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Among the Lunatics, Part II
An undercover cop's Democratic convention diary.


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Welcome back to my Democratic convention diary. For those who missed Part I of my adventures among the knuckleheads, here’s the briefing: I am an officer in the LAPD. Last week, my partner and I drew the “scout” assignment for the DNC — charged with circulating among the protesters and uncovering any plans for mayhem.

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With night one of the convention now in the books, we brace for three more days of pointless marches and general lunacy.

Tuesday, August 15
We are told at roll call that the knuckleheads (a.k.a. anarchist protesters) tried a new tactic — joining the legitimate protesters for a few blocks on a march before branching off on their own in search of an unguarded window to break or an unattended cop car to burn. They were unsuccessful and some of them land in the pokey. We arrive at Pershing Square to find that the only protest scheduled for the afternoon is the Gay Rights march to the Federal Building. We think it unlikely that the knuckleheads will sympathize with the homosexuals’ cause and demonstrate with them. But this is the only show in town at the moment.

“We’re gonna walk with these fags?” a sinister young man asks a comrade from behind his black bandana.

The event is billed as the March for Civil, Lesbian, Gay, Bisexual, Transgender, and Disability Rights. It occurs to me that the continued addition of aggrieved subgroups to these gatherings must be vexing those who paint the requisite signs and banners. Soon they’ll be forced to hire those people you find at craft shows who, for five dollars, will write your name on a grain of rice. Can the day be far off when we see the March for Civil, Lesbian, Gay, Bisexual, Transgender, Disability, Lactose-Intolerant, Toenail-Fungus-Afflicted, and People-With-Bad-Haircuts Rights?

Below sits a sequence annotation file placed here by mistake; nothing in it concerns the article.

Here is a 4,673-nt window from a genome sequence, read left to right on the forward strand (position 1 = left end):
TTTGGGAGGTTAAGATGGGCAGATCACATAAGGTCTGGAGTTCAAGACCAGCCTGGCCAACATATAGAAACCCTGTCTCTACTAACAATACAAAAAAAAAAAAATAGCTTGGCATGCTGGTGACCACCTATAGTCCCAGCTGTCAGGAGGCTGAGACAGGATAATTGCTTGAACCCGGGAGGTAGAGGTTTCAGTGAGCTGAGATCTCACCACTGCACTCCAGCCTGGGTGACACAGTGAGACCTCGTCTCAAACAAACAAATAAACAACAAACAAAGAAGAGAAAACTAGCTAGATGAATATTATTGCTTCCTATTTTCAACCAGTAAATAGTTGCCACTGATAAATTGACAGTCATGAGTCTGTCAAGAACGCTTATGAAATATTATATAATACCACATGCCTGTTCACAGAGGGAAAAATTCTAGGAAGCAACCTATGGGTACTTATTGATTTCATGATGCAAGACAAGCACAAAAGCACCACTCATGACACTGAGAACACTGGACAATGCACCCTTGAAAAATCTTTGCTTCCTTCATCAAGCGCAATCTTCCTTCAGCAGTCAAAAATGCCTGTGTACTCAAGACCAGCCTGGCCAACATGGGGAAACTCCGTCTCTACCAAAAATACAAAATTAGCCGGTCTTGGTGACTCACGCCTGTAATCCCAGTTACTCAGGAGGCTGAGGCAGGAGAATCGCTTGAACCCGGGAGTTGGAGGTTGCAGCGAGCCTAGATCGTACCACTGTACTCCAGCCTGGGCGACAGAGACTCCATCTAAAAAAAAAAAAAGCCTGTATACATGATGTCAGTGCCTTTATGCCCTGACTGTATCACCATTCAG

Prior to the march there are, of course, speeches and exhortations from gay activists — including a self-described “Mexican butch bull-dyke lesbian.” At a height of only 5′3″ and weighing in at 230 lbs. (with a shaved head), she is a living argument for genetic homosexuality. She is followed to the microphone by a man who complains that the police are harassing gay men who are having sex in Hollywood’s Griffith Park and other less-than-private settings.

(I remind the reader that we are not at this rally with the intent to obstruct lawful protesters from petitioning the government for a redress of grievances. If, through the unbridled exercise of your First Amendment rights, you can change the hearts and minds of sufficient numbers of voters or legislators and thereby persuade them that the American commonweal would benefit from the open practice of sodomy in the public parks, knock yourself out. I, for one, will have long since left the country by then, or at least moved a safe distance from any parks — but that’s my problem.)

Then, an added bonus: a Kiss-in, at which same-sex couples are invited to engage in public displays of affection as the band plays. A fiftiesh man in a garish Hawaiian shirt drifts over to me like a guy in Times Square zeroing in on a woman as the ball is about to drop. I am flattered that of all the lone males present he has chosen me, but my zeal to protect my undercover guise does not rise to that level. I move to a safe location among some fellow cops, none of whom, I am relieved to see, seems eager for a smooch.

We follow close behind the knuckleheads as we leave Pershing Square, and we are led in the chant: “Queer, straight, black, white; same struggle, same fight.” But the Mexican butch bull-dyke lesbian insists that the word “brown” be added. She is not a woman to be denied, and rhythmic cadence is surrendered to the spirit of inclusion. Two petite Asian women attempt to add “yellow” to the chorus, but they are ignored. Three other cops join me in carrying a large banner for much of the march. I envision friends and family watching the news at home and saying, “So that’s why he’s not married.” The knuckleheads, faced with platoons of cops at every corner, behave themselves.

Wednesday, August 16
The August 21 issue of Newsweek arrives in the mail at home. On its cover is a photo of Al Gore and Joe Lieberman smiling with all the sincerity of used car salesmen trying to unload a ‘71 Dodge with a crankcase full of sawdust. The sound I hear is that of thousands of undecided voters jumping off the fence and into the Bush camp at the sight of that picture.